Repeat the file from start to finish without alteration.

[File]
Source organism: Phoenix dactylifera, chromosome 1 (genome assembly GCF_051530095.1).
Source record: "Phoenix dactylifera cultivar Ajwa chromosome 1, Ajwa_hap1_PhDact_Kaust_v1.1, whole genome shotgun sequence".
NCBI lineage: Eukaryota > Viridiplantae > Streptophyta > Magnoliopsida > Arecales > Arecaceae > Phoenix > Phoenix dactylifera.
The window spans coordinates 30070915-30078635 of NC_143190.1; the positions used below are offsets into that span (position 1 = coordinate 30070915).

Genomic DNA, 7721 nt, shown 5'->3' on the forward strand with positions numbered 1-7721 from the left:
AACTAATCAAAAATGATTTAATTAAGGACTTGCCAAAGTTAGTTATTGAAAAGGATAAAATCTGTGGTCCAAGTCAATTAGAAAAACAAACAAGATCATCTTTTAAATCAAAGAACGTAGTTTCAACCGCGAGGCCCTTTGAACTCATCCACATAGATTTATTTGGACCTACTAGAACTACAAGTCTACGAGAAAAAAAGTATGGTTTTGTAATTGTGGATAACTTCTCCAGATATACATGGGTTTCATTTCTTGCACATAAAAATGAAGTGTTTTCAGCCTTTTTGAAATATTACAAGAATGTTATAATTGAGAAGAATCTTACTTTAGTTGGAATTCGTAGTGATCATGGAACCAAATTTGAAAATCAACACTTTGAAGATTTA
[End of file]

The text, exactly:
Source organism: Phoenix dactylifera, chromosome 1 (genome assembly GCF_051530095.1).
Source record: "Phoenix dactylifera cultivar Ajwa chromosome 1, Ajwa_hap1_PhDact_Kaust_v1.1, whole genome shotgun sequence".
NCBI lineage: Eukaryota > Viridiplantae > Streptophyta > Magnoliopsida > Arecales > Arecaceae > Phoenix > Phoenix dactylifera.
The window spans coordinates 30070915-30078635 of NC_143190.1; the positions used below are offsets into that span (position 1 = coordinate 30070915).

Genomic DNA, 7721 nt, shown 5'->3' on the forward strand with positions numbered 1-7721 from the left:
AACTAATCAAAAATGATTTAATTAAGGACTTGCCAAAGTTAGTTATTGAAAAGGATAAAATCTGTGGTCCAAGTCAATTAGAAAAACAAACAAGATCATCTTTTAAATCAAAGAACGTAGTTTCAACCGCGAGGCCCTTTGAACTCATCCACATAGATTTATTTGGACCTACTAGAACTACAAGTCTACGAGAAAAAAAGTATGGTTTTGTAATTGTGGATAACTTCTCCAGATATACATGGGTTTCATTTCTTGCACATAAAAATGAAGTGTTTTCAGCCTTTTTGAAATATTACAAGAATGTTATAATTGAGAAGAATCTTACTTTAGTTGGAATTCGTAGTGATCATGGAACCAAATTTGAAAATCAACACTTTGAAGATTTA